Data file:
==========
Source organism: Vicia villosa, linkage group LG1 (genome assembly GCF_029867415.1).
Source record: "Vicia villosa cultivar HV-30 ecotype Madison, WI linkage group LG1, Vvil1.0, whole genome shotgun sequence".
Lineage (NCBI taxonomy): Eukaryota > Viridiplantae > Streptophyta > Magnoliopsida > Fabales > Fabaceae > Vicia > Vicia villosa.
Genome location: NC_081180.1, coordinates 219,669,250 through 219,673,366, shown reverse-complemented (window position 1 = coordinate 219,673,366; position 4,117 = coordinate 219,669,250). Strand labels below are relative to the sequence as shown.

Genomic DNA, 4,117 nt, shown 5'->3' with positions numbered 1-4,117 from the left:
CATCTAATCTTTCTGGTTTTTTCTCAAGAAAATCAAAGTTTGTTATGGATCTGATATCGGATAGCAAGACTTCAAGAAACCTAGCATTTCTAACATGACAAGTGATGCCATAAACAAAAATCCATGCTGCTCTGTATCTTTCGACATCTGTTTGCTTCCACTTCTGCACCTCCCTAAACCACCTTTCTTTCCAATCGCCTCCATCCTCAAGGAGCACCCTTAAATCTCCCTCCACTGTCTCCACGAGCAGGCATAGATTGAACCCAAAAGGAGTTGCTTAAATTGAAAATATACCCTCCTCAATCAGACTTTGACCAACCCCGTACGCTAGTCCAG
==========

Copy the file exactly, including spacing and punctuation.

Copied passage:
Source organism: Vicia villosa, linkage group LG1 (genome assembly GCF_029867415.1).
Source record: "Vicia villosa cultivar HV-30 ecotype Madison, WI linkage group LG1, Vvil1.0, whole genome shotgun sequence".
Lineage (NCBI taxonomy): Eukaryota > Viridiplantae > Streptophyta > Magnoliopsida > Fabales > Fabaceae > Vicia > Vicia villosa.
Genome location: NC_081180.1, coordinates 219,669,250 through 219,673,366, shown reverse-complemented (window position 1 = coordinate 219,673,366; position 4,117 = coordinate 219,669,250). Strand labels below are relative to the sequence as shown.

Genomic DNA, 4,117 nt, shown 5'->3' with positions numbered 1-4,117 from the left:
CATCTAATCTTTCTGGTTTTTTCTCAAGAAAATCAAAGTTTGTTATGGATCTGATATCGGATAGCAAGACTTCAAGAAACCTAGCATTTCTAACATGACAAGTGATGCCATAAACAAAAATCCATGCTGCTCTGTATCTTTCGACATCTGTTTGCTTCCACTTCTGCACCTCCCTAAACCACCTTTCTTTCCAATCGCCTCCATCCTCAAGGAGCACCCTTAAATCTCCCTCCACTGTCTCCACGAGCAGGCATAGATTGAACCCAAAAGGAGTTGCTTAAATTGAAAATATACCCTCCTCAATCAGACTTTGACCAACCCCGTACGCTAGTCCAG